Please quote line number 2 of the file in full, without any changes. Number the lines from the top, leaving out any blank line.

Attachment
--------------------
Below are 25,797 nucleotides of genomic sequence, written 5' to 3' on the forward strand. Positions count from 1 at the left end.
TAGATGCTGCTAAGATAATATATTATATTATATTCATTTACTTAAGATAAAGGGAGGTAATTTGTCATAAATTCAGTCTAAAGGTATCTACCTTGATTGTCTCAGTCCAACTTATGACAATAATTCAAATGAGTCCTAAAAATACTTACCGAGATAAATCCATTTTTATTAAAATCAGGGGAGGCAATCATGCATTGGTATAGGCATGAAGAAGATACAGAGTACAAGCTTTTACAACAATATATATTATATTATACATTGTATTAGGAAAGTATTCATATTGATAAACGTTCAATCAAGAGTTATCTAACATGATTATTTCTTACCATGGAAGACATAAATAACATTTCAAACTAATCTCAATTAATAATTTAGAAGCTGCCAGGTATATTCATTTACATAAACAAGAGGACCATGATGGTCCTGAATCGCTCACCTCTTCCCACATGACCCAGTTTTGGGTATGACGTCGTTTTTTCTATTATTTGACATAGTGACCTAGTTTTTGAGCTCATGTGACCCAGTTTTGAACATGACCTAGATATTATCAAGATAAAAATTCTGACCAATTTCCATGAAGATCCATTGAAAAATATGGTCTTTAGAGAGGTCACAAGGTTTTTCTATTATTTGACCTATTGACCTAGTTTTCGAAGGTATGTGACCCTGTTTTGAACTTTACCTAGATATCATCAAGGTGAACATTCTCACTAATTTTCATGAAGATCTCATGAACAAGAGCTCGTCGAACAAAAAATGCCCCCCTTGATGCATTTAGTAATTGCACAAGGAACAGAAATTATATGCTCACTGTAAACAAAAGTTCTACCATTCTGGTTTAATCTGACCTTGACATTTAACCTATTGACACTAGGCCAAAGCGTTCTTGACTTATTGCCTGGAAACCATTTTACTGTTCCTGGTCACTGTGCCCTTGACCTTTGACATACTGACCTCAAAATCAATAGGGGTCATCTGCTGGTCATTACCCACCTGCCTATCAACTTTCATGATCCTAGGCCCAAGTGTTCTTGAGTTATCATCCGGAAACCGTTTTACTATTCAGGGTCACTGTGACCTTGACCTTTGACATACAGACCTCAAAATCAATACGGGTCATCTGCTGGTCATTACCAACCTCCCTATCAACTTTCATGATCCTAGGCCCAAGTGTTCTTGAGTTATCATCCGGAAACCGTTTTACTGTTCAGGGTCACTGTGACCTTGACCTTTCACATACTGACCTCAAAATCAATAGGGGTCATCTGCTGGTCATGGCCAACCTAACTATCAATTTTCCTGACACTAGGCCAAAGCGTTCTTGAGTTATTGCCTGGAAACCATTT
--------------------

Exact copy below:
TAGATGCTGCTAAGATAATATATTATATTATATTCATTTACTTAAGATAAAGGGAGGTAATTTGTCATAAATTCAGTCTAAAGGTATCTACCTTGATTGTCTCAGTCCAACTTATGACAATAATTCAAATGAGTCCTAAAAATACTTACCGAGATAAATCCATTTTTATTAAAATCAGGGGAGGCAATCATGCATTGGTATAGGCATGAAGAAGATACAGAGTACAAGCTTTTACAACAATATATATTATATTATACATTGTATTAGGAAAGTATTCATATTGATAAACGTTCAATCAAGAGTTATCTAACATGATTATTTCTTACCATGGAAGACATAAATAACATTTCAAACTAATCTCAATTAATAATTTAGAAGCTGCCAGGTATATTCATTTACATAAACAAGAGGACCATGATGGTCCTGAATCGCTCACCTCTTCCCACATGACCCAGTTTTGGGTATGACGTCGTTTTTTCTATTATTTGACATAGTGACCTAGTTTTTGAGCTCATGTGACCCAGTTTTGAACATGACCTAGATATTATCAAGATAAAAATTCTGACCAATTTCCATGAAGATCCATTGAAAAATATGGTCTTTAGAGAGGTCACAAGGTTTTTCTATTATTTGACCTATTGACCTAGTTTTCGAAGGTATGTGACCCTGTTTTGAACTTTACCTAGATATCATCAAGGTGAACATTCTCACTAATTTTCATGAAGATCTCATGAACAAGAGCTCGTCGAACAAAAAATGCCCCCCTTGATGCATTTAGTAATTGCACAAGGAACAGAAATTATATGCTCACTGTAAACAAAAGTTCTACCATTCTGGTTTAATCTGACCTTGACATTTAACCTATTGACACTAGGCCAAAGCGTTCTTGACTTATTGCCTGGAAACCATTTTACTGTTCCTGGTCACTGTGCCCTTGACCTTTGACATACTGACCTCAAAATCAATAGGGGTCATCTGCTGGTCATTACCCACCTGCCTATCAACTTTCATGATCCTAGGCCCAAGTGTTCTTGAGTTATCATCCGGAAACCGTTTTACTATTCAGGGTCACTGTGACCTTGACCTTTGACATACAGACCTCAAAATCAATACGGGTCATCTGCTGGTCATTACCAACCTCCCTATCAACTTTCATGATCCTAGGCCCAAGTGTTCTTGAGTTATCATCCGGAAACCGTTTTACTGTTCAGGGTCACTGTGACCTTGACCTTTCACATACTGACCTCAAAATCAATAGGGGTCATCTGCTGGTCATGGCCAACCTAACTATCAATTTTCCTGACACTAGGCCAAAGCGTTCTTGAGTTATTGCCTGGAAACCATTT